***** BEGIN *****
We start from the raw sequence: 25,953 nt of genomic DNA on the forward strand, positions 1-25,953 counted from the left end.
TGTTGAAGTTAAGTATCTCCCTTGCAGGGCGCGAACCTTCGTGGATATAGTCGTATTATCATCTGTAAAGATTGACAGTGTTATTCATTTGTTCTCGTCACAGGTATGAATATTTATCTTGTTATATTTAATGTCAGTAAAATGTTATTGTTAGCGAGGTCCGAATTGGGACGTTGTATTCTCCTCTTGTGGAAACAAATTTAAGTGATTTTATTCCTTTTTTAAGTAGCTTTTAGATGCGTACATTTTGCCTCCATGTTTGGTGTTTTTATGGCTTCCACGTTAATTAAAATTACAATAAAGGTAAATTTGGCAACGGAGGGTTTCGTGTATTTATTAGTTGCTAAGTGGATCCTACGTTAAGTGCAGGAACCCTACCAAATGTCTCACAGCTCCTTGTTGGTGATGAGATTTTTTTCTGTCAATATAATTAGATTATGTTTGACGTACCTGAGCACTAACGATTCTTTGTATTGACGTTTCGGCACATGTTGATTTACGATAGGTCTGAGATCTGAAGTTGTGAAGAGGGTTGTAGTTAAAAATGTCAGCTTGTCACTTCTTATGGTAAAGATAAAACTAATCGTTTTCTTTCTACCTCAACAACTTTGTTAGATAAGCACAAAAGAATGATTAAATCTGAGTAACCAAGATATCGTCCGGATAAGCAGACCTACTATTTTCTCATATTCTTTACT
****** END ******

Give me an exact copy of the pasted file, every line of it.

We start from the raw sequence: 25,953 nt of genomic DNA on the forward strand, positions 1-25,953 counted from the left end.
TGTTGAAGTTAAGTATCTCCCTTGCAGGGCGCGAACCTTCGTGGATATAGTCGTATTATCATCTGTAAAGATTGACAGTGTTATTCATTTGTTCTCGTCACAGGTATGAATATTTATCTTGTTATATTTAATGTCAGTAAAATGTTATTGTTAGCGAGGTCCGAATTGGGACGTTGTATTCTCCTCTTGTGGAAACAAATTTAAGTGATTTTATTCCTTTTTTAAGTAGCTTTTAGATGCGTACATTTTGCCTCCATGTTTGGTGTTTTTATGGCTTCCACGTTAATTAAAATTACAATAAAGGTAAATTTGGCAACGGAGGGTTTCGTGTATTTATTAGTTGCTAAGTGGATCCTACGTTAAGTGCAGGAACCCTACCAAATGTCTCACAGCTCCTTGTTGGTGATGAGATTTTTTTCTGTCAATATAATTAGATTATGTTTGACGTACCTGAGCACTAACGATTCTTTGTATTGACGTTTCGGCACATGTTGATTTACGATAGGTCTGAGATCTGAAGTTGTGAAGAGGGTTGTAGTTAAAAATGTCAGCTTGTCACTTCTTATGGTAAAGATAAAACTAATCGTTTTCTTTCTACCTCAACAACTTTGTTAGATAAGCACAAAAGAATGATTAAATCTGAGTAACCAAGATATCGTCCGGATAAGCAGACCTACTATTTTCTCATATTCTTTACT